"Both the grandparents and the parents are combining their spending on the entire extended family," said Takamasa Sakai, R&D supervisor at the Hakuhodo Institute of Life & Living, a research centre affiliated with advertising agency Hakuhodo DY Holdings. "This could potentially lead to an increase in consumption," he said.

Higher consumption is exactly what Japan needs, say Abe's supporters. Critics counter that the government shouldn't expect silver savers to shell out more without also trying to protect their nest eggs from inflation.

"We, as old people, will expect hyperinflation, and the assets that we have built will disappear," said Takeshi Fujimaki, 62, the president of Fujimaki Japan, an investment advisory. Fujimaki said he was advising clients to prepare for inflation by shifting funds into foreign assets and currencies.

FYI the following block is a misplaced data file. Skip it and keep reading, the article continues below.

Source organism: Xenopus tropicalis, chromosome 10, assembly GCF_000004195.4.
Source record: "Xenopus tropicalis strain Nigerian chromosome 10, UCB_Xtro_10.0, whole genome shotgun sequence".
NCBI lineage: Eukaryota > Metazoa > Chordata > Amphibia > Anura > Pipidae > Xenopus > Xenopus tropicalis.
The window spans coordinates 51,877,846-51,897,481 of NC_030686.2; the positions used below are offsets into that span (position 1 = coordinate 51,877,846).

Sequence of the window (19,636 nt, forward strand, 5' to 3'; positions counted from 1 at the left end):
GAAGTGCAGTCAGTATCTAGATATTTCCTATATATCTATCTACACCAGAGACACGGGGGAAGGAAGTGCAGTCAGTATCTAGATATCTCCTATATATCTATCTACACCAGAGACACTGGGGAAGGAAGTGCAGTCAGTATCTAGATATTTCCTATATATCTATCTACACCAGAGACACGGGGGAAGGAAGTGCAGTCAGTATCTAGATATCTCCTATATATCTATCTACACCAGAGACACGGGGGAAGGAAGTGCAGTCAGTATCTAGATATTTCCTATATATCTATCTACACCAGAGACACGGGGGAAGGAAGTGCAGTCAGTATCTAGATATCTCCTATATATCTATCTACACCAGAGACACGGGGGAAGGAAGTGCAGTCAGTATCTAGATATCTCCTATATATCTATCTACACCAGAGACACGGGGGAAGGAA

Japanese government bonds have rallied in recent months, however, with the yield on the 30-year bond falling to its lowest levels since mid-2010. One explanation is that investors remain confident that even if silver savers start to sell, the Bank of Japan will buy with newly minted cash and prop up demand.

The other explanation, analysts say, is that investors believe Abe and "Abenomics" are doomed to fail.

"It would mean a bear-market sell-off if Abe succeeds," said Shogo Fujita, chief Japanese bond strategist at Bank of America in Tokyo. "But what the bond market is telling us right now is that he won't."

Contact Asia Economy